We’ve got the second half of our midseason report card — looking at the Vandals’ defensive and special teams units. The first half, covering the offense, can be found here.
Defensive line: A-
The Vandals’ defensive front has bullied teams all season, and that’s why Idaho has the WAC’s #1 rushing defense. Giving up just 95.6 yards per game on the ground, this unit has absolutely dominated the line of scrimmage against most every opponent. This was particularly noticeable against Northern Illinois. The Huskies had piled up 280 yards on the ground the week before against the Big 10’s Purdue, and were expecting to run all over the Vandals. But nothing doing — Northern Illinois was able to net just 128 yards against Idaho.
Bruising defensive ends Aaron Lavarias (23 tackles, 2 sacks, 3 TFLs) and Michael Cosgrove (21 tackles, 2 sacks, 3 TFLs) and nose tackle Jonah Sataraka (21 tackles 3 sacks, 4 TFLs) have not only plugged up the front, they’ve harried opposing quarterbacks and, once again, made big clutch plays. Notably, Lavarias’ sack and forced fumble on Hawaii quarterback Bryant Moniz was a game-changer, putting the Vandal offense back on the field for the clinching drive.
This crew is getting the job done. JoJo Dickson is the Vandals’ second-leading tackler with 39 and has two picks and a sack to boot. Robert Siavii and Paul Senescall aren’t far down the list with 31 apiece and both have generally stayed remarkably healthy despite being in for a ton of plays. The only reason the grade isn’t higher? As we’ll talk about in the secondary section, Idaho hasn’t done a great job defending the pass, and the linebackers certainly share in some of the blame.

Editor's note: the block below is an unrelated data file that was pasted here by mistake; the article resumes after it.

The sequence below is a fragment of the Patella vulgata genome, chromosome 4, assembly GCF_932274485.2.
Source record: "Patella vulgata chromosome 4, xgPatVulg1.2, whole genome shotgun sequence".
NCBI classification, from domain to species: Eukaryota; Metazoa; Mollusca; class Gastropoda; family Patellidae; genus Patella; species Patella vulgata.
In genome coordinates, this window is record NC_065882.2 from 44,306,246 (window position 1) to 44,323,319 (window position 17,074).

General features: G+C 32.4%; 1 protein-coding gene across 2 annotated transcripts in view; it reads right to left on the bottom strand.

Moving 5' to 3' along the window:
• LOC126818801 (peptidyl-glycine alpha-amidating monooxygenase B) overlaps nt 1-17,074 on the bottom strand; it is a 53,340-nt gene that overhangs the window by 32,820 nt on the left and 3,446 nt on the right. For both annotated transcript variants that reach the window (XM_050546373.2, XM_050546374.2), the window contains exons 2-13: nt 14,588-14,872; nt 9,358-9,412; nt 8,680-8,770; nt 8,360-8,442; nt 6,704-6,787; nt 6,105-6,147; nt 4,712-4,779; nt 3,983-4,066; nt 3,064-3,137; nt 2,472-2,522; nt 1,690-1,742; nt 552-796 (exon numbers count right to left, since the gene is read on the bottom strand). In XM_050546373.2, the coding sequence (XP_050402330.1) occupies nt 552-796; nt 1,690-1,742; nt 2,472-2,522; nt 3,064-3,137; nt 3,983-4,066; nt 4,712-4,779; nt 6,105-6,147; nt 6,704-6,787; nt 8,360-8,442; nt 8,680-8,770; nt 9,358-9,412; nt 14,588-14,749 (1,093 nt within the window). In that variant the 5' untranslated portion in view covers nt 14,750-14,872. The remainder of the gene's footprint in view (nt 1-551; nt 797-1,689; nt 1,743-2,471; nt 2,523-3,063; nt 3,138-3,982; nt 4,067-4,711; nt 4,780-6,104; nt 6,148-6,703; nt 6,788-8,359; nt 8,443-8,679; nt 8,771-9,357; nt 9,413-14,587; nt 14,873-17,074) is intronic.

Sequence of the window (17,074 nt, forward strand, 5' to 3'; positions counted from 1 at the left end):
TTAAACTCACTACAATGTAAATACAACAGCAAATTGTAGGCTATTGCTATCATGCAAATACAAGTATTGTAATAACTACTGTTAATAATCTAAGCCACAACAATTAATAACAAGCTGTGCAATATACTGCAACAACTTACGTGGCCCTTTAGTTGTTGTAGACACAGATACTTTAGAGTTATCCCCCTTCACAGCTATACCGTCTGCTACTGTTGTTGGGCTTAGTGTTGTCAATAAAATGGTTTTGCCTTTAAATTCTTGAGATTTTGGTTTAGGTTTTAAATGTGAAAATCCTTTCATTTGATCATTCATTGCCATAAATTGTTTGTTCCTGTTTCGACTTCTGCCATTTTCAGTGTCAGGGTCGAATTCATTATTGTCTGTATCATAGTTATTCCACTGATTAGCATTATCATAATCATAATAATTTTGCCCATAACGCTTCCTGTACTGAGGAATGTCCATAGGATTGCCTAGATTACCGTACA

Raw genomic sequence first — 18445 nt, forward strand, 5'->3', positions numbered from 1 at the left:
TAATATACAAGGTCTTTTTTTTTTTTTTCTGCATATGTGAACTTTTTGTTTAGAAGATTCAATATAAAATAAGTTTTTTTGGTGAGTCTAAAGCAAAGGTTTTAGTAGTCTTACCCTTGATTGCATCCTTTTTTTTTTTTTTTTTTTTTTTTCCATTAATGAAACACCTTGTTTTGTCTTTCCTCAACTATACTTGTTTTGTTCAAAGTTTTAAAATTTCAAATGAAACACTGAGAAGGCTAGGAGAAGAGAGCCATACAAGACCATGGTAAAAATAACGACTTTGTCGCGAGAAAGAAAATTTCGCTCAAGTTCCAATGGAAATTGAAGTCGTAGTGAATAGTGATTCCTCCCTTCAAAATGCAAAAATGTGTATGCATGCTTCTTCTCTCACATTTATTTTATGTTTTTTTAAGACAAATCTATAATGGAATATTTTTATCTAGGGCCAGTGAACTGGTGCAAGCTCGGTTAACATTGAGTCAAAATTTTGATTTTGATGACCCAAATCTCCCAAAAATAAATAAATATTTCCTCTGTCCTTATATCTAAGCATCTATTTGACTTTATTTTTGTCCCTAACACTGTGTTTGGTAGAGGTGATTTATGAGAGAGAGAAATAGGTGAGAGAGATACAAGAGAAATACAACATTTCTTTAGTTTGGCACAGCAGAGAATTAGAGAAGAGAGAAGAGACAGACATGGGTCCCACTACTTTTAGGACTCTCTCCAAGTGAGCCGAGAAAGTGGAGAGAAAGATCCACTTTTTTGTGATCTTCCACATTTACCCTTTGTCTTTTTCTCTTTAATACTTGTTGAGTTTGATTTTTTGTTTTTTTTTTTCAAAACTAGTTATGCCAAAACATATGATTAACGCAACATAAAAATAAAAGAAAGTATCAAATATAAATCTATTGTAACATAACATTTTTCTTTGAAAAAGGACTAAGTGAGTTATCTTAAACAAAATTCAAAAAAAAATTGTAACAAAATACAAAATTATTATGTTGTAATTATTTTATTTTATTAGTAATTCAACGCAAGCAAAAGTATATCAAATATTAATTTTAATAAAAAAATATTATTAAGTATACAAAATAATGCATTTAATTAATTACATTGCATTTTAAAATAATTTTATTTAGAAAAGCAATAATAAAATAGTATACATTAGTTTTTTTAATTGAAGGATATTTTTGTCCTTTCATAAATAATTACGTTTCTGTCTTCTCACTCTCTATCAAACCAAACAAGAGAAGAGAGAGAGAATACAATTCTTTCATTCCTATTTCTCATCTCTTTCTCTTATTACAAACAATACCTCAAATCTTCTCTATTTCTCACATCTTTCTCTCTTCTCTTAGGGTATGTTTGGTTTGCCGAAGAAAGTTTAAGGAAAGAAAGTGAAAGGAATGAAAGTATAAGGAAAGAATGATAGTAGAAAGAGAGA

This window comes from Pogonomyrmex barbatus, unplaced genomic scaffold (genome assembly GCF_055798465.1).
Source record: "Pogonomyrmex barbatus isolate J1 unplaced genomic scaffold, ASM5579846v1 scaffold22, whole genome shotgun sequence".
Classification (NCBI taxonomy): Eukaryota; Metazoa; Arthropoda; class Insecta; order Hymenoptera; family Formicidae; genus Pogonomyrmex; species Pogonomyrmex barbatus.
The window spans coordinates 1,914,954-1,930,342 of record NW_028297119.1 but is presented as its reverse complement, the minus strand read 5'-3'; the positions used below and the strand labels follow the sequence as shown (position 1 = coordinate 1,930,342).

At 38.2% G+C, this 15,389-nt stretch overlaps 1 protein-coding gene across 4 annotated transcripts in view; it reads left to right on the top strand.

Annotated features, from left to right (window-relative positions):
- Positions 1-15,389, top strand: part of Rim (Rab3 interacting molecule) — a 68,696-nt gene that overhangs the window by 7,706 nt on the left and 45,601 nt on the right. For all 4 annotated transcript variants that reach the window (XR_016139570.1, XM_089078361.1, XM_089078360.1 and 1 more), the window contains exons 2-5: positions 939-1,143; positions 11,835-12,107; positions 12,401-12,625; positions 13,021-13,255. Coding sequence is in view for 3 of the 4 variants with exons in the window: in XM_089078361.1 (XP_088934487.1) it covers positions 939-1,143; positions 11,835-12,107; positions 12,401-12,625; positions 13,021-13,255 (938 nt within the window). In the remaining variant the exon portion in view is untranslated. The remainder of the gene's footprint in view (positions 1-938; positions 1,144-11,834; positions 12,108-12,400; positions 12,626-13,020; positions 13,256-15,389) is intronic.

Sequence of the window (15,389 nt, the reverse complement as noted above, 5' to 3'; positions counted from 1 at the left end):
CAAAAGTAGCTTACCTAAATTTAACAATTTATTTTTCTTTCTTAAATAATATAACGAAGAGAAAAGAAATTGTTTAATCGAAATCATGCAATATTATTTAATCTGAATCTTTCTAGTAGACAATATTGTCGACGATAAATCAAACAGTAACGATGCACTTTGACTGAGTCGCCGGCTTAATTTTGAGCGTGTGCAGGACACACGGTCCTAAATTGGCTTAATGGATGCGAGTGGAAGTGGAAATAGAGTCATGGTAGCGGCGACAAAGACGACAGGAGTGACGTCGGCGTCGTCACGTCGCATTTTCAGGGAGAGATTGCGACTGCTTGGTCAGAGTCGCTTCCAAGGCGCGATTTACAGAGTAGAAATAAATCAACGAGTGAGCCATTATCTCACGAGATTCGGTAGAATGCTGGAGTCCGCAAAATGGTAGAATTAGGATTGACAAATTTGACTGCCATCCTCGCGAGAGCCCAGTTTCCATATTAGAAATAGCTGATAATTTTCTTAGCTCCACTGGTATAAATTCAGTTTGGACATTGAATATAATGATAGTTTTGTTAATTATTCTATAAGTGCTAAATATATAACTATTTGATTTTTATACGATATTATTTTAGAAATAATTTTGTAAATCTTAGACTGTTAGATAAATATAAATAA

The surprise of the season on this unit has to be sophomore Tre’Shawn Robinson, who hasn’t started a game yet but leads the team in tackles for loss, with six for 26 yards, including a quarterback sack. He only has 18 total tackles — so fully one-third of them have set back the offense.
Idaho’s secondary has been blasted apart all season long. That’s one reason the Vandals sit 8th in the WAC in passing defense, giving up nearly 270 yards per game through the air. It’s not so much that our guys are getting burned; rather, to keep from being burned they’re giving up big cushions to receivers. Safeties Shiloh Keo and Jeromy Jones are playing for tackles rather than preventing catches. Idaho has allowed opponents to connect on 65% of their passes. That’s simply not going to get it done as the Vandals move deeper into the conference season.
That being said, the secondary has also found ways to come up with big plays just when they’re needed. The Vandals have clinched three consecutive games with interceptions: Keo against Colorado State and Hawaii, defensive back Kenneth Patten against San Jose State. Of note: Idaho’s fourth-leading tackler is true freshman defensive back Aaron Grymes, whose career with the Vandals is off to a stellar start.
Defense overall: B-